In the list of "fallen angels" below, we focus on buy-rated stocks that fell sharply in the second q...
A Stock That Has Regular Paydays
07/31/2008 12:00 am EST
Charles Carlson, editor of the DRIP Investor, finds a stock that has set records for 18 years in a row.
Paychex (Nasdaq: PAYX) is facing a number of headwinds these days. The company, a leading payroll-processing and human-resources company, benefits from a strong employment market. Thus, when employment numbers are down, that usually pressures the stock.
Another factor that hurts profits is a low-interest-rate environment. Indeed, by virtue of its tax-paying services for companies, at any point Paychex holds billions of dollars for customers. Paychex earns interest on those funds being held for tax payments. Thus, when short-term rates are low, the income from these holdings suffers.
To give you an idea of the magnitude of these holdings and the importance of short-term rates, Paychex held $3.7 billion in funds for clients at the end of May, up from $3.6 billion in the [same period a year ago].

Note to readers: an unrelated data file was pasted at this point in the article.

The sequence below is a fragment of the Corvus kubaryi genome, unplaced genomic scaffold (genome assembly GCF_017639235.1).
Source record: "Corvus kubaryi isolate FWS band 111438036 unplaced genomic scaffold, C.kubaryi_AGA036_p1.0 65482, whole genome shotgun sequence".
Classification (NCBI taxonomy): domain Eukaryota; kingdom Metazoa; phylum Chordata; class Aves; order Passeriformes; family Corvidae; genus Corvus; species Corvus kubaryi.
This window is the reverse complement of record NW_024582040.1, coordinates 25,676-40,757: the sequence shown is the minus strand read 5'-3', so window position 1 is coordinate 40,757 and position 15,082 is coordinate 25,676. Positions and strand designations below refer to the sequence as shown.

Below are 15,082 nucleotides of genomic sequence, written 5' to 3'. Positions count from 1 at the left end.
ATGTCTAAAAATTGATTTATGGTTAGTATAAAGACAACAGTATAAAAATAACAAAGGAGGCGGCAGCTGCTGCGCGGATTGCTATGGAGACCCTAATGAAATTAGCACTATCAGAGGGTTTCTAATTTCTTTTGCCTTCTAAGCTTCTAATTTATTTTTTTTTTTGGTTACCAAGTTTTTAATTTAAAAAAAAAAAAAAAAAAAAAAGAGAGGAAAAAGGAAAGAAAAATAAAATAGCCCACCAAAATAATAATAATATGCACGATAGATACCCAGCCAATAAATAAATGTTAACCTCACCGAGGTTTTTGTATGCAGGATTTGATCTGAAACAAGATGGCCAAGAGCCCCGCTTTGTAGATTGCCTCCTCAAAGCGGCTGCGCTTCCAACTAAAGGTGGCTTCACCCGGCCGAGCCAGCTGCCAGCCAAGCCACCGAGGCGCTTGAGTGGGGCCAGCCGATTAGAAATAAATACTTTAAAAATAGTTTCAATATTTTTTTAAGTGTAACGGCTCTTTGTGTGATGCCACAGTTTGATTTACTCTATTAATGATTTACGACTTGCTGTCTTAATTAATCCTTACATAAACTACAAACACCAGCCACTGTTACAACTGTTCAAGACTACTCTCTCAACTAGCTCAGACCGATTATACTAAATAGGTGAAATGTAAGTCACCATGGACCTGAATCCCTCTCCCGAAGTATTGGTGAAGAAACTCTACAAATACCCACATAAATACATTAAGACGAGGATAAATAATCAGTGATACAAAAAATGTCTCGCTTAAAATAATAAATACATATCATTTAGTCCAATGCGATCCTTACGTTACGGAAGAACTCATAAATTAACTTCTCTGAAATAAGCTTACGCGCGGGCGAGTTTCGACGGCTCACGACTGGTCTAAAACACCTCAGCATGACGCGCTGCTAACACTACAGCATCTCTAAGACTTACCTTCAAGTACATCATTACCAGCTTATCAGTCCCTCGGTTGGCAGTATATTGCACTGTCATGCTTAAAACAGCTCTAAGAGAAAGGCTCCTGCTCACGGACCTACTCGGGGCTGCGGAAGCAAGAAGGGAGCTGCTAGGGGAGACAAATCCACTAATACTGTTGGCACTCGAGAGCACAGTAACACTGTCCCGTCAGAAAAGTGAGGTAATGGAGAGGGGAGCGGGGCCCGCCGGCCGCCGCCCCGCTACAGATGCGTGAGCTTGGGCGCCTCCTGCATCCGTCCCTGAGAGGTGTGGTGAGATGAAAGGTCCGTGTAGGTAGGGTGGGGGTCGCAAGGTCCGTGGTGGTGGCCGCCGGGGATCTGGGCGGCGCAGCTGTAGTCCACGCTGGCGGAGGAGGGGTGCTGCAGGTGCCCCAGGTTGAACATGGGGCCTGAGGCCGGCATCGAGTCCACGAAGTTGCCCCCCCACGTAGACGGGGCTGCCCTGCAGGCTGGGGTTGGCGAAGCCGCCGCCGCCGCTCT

However, because the average interest rate earned on these funds during the quarter was 3.1%—down from 4% in the previous year—interest on funds held actually declined 15% in the May period.
Despite this decline in interest income, Paychex managed to show a 19% increase in per-share earnings in the fiscal fourth quarter ending in May. For fiscal 2008 [as a whole,] Paychex posted a 16% increase in per-share earnings. Total revenue increased 10% to $2 billion. Fiscal 2008 represented the 18th consecutive year of record revenues, net income, and earnings per share.
Paychex’s forecast for fiscal 2009 seems rather conservative. The company expects net income to increase 2% to 4%. The firm expects continued pressure on its interest income in fiscal 2009.
Trying to guess where interest rates will be 12 months from now is difficult. However, it is entirely possible that if the economy can find its footing, the Federal Reserve Board may feel it has the cover it needs to raise interest rates to fend off inflationary pressures. Higher rates would be a plus for Paychex and its bottom line.
Thus, if you are looking for a way to hedge against higher interest rates, Paychex offers an interesting option. [At around $33 Wednesday,] Paychex trades at 20x the consensus earnings estimate for fiscal 2009 of $1.64 per share. That price-earnings multiple is not dirt cheap, but is reasonable for a company sporting a strong track record of growth. Enhancing appeal is the stock’s current yield of 3.8%. The company pays a quarterly dividend of 31 cents per share.
Finally, Paychex offers a user-friendly dividend reinvestment plan (DRIP). The plan permits initial purchases directly with a minimum $250. Subsequent investments are a minimum $100. There is no enrollment fee and no purchase fees.Subscribe to the DRIP Investor here…
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